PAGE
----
Wednesday, September 18, 2019

Provisioning for a boating trip

Fresh caught Mahi, Mahi in Exuma Sound, Bahamas by my husband, Herman. Sometimes you have to catch your own.

Fresh caught Mahi, Mahi in Exuma Sound, Bahamas by my husband, Herman. Sometimes you have to catch your own.

Each of you out there knows your own boat’s storage capacity, length of time for your expected voyage, and the amount of time you want to devote to food preparation.  This said, we should all be prepared for the unexpected delays that may and will occur at one time or another.  Weather may deteriorate; there may be breakdowns to boat equipment, loss of refrigeration, injury or illness to you or your crew, or any other imposition which may keep you away from your destination.  So, where do you begin when it comes to provisioning your next trip, especially if you may have to spend time in unexpected places such as Little Shark River where there are no facilities?

I have had thirty-eight years’ experience provisioning–for a family of five or for a crew of just my husband and me.  Also, I have spent any amount of time, from day sailing and overnighting,  to two or three-week journeys, to living aboard for five years cruising from Connecticut to Venezuela with long stays along the way.  Each of you has your own criteria as to what provisions are necessary, and where and how you can store, freeze, or refrigerate your food stuffs.

Contrary to what many non-boaters and boaters think, your provisions do not have to be canned, dried, pre-packaged, or prepared ahead of time and frozen for later use.  Yes, all of the above are ways of planning your menus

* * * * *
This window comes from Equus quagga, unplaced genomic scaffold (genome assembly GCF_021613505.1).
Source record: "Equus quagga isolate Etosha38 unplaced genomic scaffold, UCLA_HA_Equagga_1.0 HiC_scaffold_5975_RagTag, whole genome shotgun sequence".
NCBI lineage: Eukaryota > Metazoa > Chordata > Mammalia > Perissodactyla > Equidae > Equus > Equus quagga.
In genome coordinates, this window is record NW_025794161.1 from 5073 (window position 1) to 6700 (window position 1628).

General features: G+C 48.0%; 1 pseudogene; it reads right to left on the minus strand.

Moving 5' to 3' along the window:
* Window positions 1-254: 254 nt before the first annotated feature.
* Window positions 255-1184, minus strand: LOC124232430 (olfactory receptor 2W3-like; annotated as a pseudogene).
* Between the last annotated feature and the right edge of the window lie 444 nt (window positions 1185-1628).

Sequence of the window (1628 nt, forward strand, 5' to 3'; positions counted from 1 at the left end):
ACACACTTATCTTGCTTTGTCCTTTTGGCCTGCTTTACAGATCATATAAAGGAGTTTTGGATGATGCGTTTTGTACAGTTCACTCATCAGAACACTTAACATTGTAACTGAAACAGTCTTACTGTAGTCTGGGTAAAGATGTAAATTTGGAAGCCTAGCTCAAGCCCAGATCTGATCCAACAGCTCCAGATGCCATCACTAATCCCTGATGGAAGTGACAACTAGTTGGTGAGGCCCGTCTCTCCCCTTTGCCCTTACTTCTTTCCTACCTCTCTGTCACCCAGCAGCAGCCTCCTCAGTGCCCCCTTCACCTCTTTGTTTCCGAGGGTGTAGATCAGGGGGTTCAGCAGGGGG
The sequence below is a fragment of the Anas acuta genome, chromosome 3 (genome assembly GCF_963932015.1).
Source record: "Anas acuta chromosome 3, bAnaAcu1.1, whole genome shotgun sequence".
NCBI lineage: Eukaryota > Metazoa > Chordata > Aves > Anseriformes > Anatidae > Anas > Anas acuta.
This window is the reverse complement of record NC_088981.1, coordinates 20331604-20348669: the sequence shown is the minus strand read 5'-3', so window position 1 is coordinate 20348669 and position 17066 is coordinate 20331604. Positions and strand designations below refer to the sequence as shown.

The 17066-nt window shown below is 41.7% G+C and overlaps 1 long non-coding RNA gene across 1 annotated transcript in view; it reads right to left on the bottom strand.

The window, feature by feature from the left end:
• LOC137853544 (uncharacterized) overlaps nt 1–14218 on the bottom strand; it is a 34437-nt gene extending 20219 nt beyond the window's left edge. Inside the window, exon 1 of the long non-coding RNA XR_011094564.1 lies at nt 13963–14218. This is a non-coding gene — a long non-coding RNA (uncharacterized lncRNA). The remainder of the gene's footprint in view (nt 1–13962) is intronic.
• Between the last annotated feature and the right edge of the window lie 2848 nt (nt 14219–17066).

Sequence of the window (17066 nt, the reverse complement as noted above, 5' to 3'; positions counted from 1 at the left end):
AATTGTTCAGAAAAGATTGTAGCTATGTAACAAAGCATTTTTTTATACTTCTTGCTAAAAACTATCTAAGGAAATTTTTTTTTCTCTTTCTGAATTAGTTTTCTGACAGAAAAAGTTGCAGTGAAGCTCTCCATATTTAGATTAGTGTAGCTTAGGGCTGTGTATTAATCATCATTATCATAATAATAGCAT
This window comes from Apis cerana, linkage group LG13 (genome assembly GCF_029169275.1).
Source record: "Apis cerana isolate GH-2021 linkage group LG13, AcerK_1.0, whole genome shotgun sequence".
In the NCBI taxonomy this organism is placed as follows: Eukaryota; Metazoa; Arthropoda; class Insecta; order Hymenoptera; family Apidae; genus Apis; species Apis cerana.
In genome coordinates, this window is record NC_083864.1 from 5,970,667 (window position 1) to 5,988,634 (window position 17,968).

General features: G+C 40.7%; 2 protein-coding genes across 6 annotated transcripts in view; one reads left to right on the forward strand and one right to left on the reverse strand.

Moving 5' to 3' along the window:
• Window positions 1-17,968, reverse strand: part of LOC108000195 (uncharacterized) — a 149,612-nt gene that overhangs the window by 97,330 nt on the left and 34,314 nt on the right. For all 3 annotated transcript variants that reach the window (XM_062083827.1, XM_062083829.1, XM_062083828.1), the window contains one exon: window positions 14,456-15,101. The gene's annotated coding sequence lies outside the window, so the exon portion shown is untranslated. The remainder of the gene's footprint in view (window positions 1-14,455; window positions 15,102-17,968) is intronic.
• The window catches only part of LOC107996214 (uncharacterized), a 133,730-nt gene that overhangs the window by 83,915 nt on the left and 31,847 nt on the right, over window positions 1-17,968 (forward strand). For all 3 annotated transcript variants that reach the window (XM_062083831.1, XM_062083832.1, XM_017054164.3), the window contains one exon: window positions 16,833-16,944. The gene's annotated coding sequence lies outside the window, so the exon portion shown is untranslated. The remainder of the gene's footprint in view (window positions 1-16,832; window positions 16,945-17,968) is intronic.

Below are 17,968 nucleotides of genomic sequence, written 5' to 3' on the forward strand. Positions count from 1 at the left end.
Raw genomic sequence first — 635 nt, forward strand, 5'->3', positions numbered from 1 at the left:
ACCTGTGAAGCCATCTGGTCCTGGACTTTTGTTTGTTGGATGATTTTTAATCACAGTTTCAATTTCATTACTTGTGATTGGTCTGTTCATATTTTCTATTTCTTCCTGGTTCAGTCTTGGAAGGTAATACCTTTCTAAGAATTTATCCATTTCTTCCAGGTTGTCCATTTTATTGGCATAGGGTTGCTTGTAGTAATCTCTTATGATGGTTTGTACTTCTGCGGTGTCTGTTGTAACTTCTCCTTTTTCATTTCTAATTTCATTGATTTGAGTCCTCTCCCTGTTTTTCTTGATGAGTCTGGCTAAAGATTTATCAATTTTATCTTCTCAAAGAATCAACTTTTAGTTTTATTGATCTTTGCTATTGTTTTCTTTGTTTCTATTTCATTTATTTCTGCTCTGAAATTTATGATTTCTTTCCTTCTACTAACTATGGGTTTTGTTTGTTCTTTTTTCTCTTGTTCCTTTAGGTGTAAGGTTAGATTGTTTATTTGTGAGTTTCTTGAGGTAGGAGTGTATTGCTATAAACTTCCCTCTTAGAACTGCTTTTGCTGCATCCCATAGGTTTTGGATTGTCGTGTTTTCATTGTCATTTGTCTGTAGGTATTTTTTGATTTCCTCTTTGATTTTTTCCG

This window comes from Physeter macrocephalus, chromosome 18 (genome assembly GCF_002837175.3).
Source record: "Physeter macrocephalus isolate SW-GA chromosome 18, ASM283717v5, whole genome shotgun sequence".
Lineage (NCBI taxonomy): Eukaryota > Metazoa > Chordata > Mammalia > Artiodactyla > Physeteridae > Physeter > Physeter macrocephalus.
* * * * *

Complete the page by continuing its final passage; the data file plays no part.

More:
Fresh Vegetables in Guadeloupe.

Fresh Vegetables in Guadeloupe.

for the days and weeks to come.  Preparing  provisions does require some planning ahead, but don’t preclude your choices along the way.  Some of the meals will be eaten ashore when you are in town, whether breakfast, lunch, or dinner.  Not only are meals to be considered, so are snacks and food and drinks to bring to a fellow boater’s boat for a joint cocktail party or meal.  So, where do you begin?

There are so many experienced boaters out there, so a beginner to cruising would do well to stop and talk to some of them to find out how they do things.  Everybody is not the same or has the same needs, storage space, cruising budget, or appetite.  People traveling with children would naturally have a much different shopping list from that of a couple of adults.

Fresh milk, boxed milk, and canned milk are always needed.  Canned or boxed chicken broth, vegetable broth, soups, canned gravies, beef ,and chicken are staples which should always be aboard when cruising.  Oil and vinegar, along with a variety of salad dressings,  are invaluable in preparing interesting meals, both as a dressing and as an ingredient in a sauce,  or a basis for cooking chicken or meat in a pot or skillet.  One of the most versatile vegetables to have on board, both fresh and canned, is potatoes.   You can make sautéed potatoes, baked potatoes, mashed potatoes, or add